Pope St. John Paul II was the third-longest reigning pontiff in history and was the Pope for an entire generation of young people in the Catholic Church. He defined what it means to be a Catholic for that generation, and defined Catholicism for a skeptical world.
Here are the Top Five moments in the papacy of St. John Paul II.
World Youth Day
World Youth Day has become such an important festival for Catholic youth that it is easy to take it for granted, but World Youth Day was begun by St. John Paul, who loved young people and saw them as the future of the Church, longing for them to have a deeper relationship with Jesus Christ and a deeper devotion to his Blessed Mother. Today, World Youth Day, held every 2 to 3 years, is the Catholic Church’s largest single youth event.
The Divine Mercy
St. John Paul canonized St. Faustina Kowalska, whose vision of Divine Mercy, of the feast on the Second Sunday of Easter and the chaplet that bears that name held a special place in the heart of her fellow Pole, Pope John Paul. Today, devotion to the Divine Mercy has spread around the Catholic world.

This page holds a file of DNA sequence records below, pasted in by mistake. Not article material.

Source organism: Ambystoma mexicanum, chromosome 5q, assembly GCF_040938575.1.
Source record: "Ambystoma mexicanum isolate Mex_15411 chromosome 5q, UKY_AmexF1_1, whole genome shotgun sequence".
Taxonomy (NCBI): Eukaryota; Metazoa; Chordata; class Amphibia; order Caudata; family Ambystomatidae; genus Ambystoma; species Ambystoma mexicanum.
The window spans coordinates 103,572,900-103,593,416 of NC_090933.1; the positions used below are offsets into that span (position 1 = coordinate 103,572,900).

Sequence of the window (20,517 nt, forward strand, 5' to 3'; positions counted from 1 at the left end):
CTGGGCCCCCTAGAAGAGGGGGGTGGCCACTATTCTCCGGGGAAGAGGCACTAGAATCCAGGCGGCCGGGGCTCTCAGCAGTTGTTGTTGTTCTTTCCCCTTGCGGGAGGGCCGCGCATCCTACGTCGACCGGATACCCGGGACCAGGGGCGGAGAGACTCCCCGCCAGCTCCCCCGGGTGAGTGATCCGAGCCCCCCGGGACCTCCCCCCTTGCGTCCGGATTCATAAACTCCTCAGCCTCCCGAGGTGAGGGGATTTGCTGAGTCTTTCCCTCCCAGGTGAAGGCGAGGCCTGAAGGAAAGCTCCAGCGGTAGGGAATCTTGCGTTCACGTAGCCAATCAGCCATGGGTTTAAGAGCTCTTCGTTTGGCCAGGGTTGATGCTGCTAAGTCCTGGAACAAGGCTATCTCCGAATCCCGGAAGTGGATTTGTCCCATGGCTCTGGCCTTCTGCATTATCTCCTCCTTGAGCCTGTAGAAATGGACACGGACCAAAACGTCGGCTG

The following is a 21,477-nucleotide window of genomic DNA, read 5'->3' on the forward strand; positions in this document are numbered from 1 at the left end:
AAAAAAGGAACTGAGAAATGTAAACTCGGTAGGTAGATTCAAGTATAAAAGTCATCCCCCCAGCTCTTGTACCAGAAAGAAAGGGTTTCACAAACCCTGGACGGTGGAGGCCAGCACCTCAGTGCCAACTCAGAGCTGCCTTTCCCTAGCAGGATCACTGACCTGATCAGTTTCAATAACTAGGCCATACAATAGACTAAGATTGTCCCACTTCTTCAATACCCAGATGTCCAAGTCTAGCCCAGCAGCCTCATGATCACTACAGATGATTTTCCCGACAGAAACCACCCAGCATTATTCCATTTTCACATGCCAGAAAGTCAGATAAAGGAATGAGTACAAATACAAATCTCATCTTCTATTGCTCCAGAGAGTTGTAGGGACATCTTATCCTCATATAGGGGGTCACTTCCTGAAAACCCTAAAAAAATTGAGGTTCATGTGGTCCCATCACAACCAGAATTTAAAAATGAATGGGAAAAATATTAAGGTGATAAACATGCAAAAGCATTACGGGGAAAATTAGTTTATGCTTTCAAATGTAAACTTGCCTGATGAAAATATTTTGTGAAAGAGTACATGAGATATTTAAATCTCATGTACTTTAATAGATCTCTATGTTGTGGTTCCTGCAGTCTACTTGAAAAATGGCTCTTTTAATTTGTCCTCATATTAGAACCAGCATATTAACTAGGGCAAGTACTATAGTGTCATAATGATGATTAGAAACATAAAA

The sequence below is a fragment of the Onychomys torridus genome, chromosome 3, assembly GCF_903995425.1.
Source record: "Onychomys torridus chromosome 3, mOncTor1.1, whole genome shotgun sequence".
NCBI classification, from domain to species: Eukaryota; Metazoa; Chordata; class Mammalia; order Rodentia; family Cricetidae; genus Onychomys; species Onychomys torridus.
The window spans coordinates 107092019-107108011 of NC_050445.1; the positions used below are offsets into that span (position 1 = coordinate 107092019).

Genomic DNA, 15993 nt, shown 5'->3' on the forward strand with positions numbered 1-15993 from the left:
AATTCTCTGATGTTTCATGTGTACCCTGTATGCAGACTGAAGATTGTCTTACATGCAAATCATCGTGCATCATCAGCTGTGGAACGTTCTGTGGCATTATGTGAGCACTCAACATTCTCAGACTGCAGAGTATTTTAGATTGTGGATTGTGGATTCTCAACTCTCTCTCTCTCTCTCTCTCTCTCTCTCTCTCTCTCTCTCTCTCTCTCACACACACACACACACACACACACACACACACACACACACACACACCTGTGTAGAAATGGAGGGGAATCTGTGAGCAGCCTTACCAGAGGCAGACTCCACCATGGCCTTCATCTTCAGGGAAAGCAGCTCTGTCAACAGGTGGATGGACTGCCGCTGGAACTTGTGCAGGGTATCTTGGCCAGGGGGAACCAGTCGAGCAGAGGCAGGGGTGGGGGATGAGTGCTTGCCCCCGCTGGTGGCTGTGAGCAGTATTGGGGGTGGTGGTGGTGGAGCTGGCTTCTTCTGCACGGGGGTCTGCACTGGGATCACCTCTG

First Visit to the U.S. in 1979
In October, 1979 St. John Paul came to the United States and was warmly greeted by President Jimmy Carter. The highlight of his visit, however, was not his visit with Carter, but his interaction with ordinary Americans, especially young people. He would be a globe-trotting Pontiff who would bring the Gospel to the end of the world.
The mere election of St. John Paul rocked the world at that time. John Paul I, who Karol Wojtyla succeeded, died after only 33 days on the Chair of Peter. With the Western world and the Communist bloc more bitterly divided than ever, the College of Cardinals chose a Pope from a country under some of the most harsh and bitter captivity. He was the first non-Italian to be elected Pope in five centuries.
"We Want God" (Poland, 1979)
No one played a bigger role in the collapse of world Communism as a political force opposed to the Church than St. John Paul II. Nowhere was the more apparent than on his first pastoral visit back to Poland in 1979. He made Polish Communist authorities literally tremble in fear at his moral authority. The Communists would never again be able to suppress the Catholic Church.